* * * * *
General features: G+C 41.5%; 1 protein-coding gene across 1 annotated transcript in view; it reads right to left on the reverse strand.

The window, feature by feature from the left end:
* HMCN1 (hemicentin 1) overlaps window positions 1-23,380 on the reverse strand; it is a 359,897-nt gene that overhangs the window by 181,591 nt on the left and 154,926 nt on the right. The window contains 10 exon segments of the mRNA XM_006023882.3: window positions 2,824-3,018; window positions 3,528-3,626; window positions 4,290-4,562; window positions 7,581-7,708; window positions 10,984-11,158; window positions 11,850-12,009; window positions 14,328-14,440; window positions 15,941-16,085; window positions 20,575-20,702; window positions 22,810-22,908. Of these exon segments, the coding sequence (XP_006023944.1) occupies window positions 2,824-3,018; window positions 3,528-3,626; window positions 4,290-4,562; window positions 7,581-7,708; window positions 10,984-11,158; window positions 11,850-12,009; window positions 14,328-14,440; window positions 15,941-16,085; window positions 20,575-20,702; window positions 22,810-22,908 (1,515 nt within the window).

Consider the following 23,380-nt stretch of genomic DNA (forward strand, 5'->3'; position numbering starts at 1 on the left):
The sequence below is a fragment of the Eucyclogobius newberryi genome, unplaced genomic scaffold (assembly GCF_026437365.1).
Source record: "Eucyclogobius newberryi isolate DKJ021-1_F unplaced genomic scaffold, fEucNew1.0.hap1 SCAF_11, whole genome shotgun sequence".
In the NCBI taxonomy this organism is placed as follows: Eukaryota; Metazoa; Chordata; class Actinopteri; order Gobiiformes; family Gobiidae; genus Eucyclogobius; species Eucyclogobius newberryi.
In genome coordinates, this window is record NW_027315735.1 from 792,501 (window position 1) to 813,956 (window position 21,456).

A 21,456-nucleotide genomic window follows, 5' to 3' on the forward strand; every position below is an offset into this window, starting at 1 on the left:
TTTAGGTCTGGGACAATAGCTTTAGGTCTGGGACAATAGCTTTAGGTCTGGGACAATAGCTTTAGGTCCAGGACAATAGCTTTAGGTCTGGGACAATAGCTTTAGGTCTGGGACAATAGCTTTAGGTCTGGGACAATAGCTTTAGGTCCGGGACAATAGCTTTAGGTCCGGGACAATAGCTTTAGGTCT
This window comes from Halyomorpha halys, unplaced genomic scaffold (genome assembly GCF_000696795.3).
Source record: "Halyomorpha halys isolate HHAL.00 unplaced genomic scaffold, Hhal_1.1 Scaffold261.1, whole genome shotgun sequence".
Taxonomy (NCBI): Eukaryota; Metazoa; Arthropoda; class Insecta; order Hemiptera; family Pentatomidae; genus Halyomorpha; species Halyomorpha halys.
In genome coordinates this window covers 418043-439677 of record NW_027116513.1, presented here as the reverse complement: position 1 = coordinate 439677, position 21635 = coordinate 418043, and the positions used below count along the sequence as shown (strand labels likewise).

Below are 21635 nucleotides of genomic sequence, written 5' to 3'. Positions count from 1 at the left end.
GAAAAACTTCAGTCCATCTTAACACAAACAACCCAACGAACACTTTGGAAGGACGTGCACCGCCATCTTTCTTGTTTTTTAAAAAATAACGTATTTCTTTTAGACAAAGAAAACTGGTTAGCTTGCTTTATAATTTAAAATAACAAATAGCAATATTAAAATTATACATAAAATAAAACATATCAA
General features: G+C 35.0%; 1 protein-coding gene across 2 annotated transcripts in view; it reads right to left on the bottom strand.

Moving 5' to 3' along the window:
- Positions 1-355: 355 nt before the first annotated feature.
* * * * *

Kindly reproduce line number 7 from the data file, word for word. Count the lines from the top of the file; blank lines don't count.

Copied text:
In the NCBI taxonomy this organism is placed as follows: Eukaryota; Metazoa; Chordata; class Actinopteri; order Gobiiformes; family Gobiidae; genus Eucyclogobius; species Eucyclogobius newberryi.